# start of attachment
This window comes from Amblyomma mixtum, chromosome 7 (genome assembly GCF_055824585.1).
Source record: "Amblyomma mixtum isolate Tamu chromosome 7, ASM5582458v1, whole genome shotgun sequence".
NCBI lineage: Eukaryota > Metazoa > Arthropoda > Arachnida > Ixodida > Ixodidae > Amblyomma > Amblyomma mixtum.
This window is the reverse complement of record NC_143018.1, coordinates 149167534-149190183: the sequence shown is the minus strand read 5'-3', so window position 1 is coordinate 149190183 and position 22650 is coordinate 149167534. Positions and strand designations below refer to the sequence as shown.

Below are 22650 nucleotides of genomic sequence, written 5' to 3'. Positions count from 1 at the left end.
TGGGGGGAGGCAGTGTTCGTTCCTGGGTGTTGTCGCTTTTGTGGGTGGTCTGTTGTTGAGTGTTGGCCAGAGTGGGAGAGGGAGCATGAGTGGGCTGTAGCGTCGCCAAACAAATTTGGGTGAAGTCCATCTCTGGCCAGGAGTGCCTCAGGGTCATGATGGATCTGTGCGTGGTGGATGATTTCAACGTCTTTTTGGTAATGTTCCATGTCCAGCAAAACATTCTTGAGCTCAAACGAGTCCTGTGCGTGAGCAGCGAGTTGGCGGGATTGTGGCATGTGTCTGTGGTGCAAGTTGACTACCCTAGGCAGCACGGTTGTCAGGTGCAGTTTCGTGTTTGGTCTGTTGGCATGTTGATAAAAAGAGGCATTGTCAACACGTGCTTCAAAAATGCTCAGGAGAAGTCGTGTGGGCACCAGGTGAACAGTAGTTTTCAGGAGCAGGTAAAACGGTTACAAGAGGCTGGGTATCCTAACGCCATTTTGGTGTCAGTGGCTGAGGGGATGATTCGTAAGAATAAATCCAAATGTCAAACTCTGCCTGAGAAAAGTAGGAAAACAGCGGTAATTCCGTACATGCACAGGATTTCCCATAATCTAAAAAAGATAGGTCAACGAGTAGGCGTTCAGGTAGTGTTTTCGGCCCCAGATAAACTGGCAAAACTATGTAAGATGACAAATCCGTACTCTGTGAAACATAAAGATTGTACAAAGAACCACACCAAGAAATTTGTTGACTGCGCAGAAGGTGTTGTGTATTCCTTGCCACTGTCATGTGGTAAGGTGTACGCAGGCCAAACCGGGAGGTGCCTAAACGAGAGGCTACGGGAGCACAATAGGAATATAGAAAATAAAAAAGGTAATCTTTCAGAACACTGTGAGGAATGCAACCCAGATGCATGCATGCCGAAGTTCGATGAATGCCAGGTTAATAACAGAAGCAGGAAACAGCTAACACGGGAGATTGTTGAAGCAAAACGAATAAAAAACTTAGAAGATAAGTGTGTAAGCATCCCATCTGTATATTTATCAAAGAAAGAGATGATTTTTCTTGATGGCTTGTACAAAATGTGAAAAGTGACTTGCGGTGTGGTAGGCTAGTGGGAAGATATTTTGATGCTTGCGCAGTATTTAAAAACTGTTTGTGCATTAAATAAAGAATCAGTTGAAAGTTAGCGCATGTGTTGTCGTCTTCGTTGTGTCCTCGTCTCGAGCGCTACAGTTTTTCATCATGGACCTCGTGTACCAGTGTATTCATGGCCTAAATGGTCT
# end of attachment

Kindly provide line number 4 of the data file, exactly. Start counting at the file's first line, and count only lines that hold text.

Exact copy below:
This window is the reverse complement of record NC_143018.1, coordinates 149167534-149190183: the sequence shown is the minus strand read 5'-3', so window position 1 is coordinate 149190183 and position 22650 is coordinate 149167534. Positions and strand designations below refer to the sequence as shown.